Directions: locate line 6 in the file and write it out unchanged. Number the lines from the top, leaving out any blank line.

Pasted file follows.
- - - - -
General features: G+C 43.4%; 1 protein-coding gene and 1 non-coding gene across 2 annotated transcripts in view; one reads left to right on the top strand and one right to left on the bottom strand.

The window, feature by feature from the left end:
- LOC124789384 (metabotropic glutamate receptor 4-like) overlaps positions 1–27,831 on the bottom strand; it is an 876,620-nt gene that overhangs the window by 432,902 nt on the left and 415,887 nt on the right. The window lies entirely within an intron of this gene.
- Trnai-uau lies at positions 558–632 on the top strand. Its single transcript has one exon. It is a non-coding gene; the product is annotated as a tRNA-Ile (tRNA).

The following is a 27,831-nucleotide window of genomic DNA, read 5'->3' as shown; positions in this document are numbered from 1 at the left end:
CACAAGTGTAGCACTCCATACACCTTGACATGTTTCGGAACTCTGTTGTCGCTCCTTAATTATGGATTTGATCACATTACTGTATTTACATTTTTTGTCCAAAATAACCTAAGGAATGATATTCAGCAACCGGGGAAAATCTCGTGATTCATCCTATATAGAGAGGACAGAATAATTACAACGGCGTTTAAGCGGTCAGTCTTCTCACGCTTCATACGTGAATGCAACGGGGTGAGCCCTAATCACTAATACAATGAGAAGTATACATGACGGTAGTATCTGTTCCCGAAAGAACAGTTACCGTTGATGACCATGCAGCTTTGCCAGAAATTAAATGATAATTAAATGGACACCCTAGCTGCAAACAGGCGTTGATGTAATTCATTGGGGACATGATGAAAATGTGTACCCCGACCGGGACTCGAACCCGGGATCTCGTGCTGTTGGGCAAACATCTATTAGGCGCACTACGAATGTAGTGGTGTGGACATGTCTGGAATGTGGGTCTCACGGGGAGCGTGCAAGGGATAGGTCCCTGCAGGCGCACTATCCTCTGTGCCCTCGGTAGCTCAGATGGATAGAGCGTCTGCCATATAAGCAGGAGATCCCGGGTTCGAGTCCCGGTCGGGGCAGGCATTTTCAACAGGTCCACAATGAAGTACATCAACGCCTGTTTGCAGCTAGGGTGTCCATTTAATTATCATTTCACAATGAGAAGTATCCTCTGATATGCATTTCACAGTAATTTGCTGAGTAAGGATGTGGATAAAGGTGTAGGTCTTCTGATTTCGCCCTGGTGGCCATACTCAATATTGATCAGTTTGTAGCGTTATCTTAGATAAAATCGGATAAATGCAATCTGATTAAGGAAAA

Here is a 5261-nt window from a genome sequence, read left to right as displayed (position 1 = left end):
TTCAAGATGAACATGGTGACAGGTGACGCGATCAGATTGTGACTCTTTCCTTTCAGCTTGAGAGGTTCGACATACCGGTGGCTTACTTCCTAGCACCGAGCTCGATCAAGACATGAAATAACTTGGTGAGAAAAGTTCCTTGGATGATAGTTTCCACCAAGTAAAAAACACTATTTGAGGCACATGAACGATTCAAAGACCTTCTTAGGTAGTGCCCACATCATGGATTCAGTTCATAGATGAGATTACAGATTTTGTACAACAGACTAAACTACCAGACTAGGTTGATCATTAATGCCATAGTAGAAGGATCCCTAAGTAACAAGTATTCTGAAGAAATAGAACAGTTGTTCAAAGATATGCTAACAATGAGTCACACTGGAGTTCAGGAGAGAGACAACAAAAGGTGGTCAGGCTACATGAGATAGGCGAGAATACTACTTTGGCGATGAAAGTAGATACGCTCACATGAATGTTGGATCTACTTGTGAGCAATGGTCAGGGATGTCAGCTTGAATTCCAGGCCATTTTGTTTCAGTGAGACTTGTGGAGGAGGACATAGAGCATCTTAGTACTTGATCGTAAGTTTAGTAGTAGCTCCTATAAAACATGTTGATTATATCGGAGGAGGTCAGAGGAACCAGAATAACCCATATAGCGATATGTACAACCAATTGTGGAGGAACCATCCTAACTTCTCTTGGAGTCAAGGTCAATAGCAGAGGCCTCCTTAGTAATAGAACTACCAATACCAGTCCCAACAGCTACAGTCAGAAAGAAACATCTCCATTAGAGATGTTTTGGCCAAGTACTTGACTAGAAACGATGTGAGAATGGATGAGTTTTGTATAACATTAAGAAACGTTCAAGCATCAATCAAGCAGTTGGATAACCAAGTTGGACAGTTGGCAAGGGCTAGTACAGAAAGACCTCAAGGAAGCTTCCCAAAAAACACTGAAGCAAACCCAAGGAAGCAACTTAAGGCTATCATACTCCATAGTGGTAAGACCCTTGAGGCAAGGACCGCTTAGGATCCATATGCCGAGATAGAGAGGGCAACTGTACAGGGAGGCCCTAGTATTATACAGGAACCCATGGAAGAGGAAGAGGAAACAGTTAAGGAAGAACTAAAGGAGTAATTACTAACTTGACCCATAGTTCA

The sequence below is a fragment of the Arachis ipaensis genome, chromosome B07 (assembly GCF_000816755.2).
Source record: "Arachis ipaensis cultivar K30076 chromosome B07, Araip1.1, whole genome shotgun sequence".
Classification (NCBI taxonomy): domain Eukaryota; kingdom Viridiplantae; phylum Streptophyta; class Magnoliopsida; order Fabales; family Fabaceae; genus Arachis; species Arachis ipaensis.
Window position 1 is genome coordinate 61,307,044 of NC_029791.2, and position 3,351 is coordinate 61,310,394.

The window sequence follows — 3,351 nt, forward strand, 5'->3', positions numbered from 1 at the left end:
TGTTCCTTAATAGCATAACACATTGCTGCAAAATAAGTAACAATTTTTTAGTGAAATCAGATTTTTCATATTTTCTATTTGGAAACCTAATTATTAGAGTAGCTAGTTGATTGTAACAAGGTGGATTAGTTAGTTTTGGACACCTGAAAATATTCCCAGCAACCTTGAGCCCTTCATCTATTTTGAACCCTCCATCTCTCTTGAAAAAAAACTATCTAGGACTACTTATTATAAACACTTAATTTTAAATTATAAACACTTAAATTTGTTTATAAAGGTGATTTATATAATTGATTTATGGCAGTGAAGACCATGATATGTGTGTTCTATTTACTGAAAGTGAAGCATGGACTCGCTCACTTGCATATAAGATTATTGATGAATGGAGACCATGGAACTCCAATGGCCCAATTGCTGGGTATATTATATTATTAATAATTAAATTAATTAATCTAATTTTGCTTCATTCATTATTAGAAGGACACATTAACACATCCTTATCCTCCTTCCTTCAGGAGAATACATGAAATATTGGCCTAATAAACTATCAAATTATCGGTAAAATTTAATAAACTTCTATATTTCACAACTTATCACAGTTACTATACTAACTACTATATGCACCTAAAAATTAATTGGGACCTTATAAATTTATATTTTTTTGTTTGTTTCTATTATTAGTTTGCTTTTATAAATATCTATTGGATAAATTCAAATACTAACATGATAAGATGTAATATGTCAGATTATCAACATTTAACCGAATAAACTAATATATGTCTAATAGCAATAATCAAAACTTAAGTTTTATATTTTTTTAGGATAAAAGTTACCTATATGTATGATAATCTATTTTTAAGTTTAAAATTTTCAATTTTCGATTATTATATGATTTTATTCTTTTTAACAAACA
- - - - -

CACAAGTGTAGCACTCCATACACCTTGACATGTTTCGGAACTCTGTTGTCGCTCCTTAATTATGGATTTGATCACATTACTGTATTTACATTTTTTGTCCAAAATAACCTAAGGAATGATATTCAGCAACCGGGGAAAATCTCGTGATTCATCCTATATAGAGAGGACAGAATAATTACAACGGCGTTTAAGCGGTCAGTCTTCTCACGCTTCATACGTGAATGCAACGGGGTGAGCCCTAATCACTAATACAATGAGAAGTATACATGACGGTAGTATCTGTTCCCGAAAGAACAGTTACCGTTGATGACCATGCAGCTTTGCCAGAAATTAAATGATAATTAAATGGACACCCTAGCTGCAAACAGGCGTTGATGTAATTCATTGGGGACATGATGAAAATGTGTACCCCGACCGGGACTCGAACCCGGGATCTCGTGCTGTTGGGCAAACATCTATTAGGCGCACTACGAATGTAGTGGTGTGGACATGTCTGGAATGTGGGTCTCACGGGGAGCGTGCAAGGGATAGGTCCCTGCAGGCGCACTATCCTCTGTGCCCTCGGTAGCTCAGATGGATAGAGCGTCTGCCATATAAGCAGGAGATCCCGGGTTCGAGTCCCGGTCGGGGCAGGCATTTTCAACAGGTCCACAATGAAGTACATCAACGCCTGTTTGCAGCTAGGGTGTCCATTTAATTATCATTTCACAATGAGAAGTATCCTCTGATATGCATTTCACAGTAATTTGCTGAGTAAGGATGTGGATAAAGGTGTAGGTCTTCTGATTTCGCCCTGGTGGCCATACTCAATATTGATCAGTTTGTAGCGTTATCTTAGATAAAATCGGATAAATGCAATCTGATTAAGGAAAA